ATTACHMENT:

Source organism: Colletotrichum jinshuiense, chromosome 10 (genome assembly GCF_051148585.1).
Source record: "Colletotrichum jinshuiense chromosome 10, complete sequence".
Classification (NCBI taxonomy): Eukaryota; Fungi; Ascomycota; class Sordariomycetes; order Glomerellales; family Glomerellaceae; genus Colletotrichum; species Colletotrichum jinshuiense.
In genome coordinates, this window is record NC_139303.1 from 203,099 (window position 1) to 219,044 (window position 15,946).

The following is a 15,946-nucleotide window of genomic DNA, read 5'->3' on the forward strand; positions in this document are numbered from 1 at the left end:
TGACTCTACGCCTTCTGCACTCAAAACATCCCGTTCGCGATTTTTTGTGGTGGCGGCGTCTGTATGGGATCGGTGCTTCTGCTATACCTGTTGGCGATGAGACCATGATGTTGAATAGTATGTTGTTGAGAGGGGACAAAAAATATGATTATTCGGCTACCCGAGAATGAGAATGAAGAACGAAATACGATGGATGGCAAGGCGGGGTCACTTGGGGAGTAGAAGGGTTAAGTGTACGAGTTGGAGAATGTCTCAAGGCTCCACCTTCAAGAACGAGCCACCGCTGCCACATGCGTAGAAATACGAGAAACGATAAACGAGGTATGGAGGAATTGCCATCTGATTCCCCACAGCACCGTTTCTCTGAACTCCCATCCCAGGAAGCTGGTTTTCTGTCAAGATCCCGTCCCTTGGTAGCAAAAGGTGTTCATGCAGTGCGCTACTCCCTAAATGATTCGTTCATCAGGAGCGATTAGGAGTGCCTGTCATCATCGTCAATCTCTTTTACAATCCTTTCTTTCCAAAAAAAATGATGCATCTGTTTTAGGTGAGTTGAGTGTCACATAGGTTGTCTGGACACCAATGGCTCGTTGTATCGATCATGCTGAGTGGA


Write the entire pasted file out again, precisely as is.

Source organism: Colletotrichum jinshuiense, chromosome 10 (genome assembly GCF_051148585.1).
Source record: "Colletotrichum jinshuiense chromosome 10, complete sequence".
Classification (NCBI taxonomy): Eukaryota; Fungi; Ascomycota; class Sordariomycetes; order Glomerellales; family Glomerellaceae; genus Colletotrichum; species Colletotrichum jinshuiense.
In genome coordinates, this window is record NC_139303.1 from 203,099 (window position 1) to 219,044 (window position 15,946).

The following is a 15,946-nucleotide window of genomic DNA, read 5'->3' on the forward strand; positions in this document are numbered from 1 at the left end:
TGACTCTACGCCTTCTGCACTCAAAACATCCCGTTCGCGATTTTTTGTGGTGGCGGCGTCTGTATGGGATCGGTGCTTCTGCTATACCTGTTGGCGATGAGACCATGATGTTGAATAGTATGTTGTTGAGAGGGGACAAAAAATATGATTATTCGGCTACCCGAGAATGAGAATGAAGAACGAAATACGATGGATGGCAAGGCGGGGTCACTTGGGGAGTAGAAGGGTTAAGTGTACGAGTTGGAGAATGTCTCAAGGCTCCACCTTCAAGAACGAGCCACCGCTGCCACATGCGTAGAAATACGAGAAACGATAAACGAGGTATGGAGGAATTGCCATCTGATTCCCCACAGCACCGTTTCTCTGAACTCCCATCCCAGGAAGCTGGTTTTCTGTCAAGATCCCGTCCCTTGGTAGCAAAAGGTGTTCATGCAGTGCGCTACTCCCTAAATGATTCGTTCATCAGGAGCGATTAGGAGTGCCTGTCATCATCGTCAATCTCTTTTACAATCCTTTCTTTCCAAAAAAAATGATGCATCTGTTTTAGGTGAGTTGAGTGTCACATAGGTTGTCTGGACACCAATGGCTCGTTGTATCGATCATGCTGAGTGGA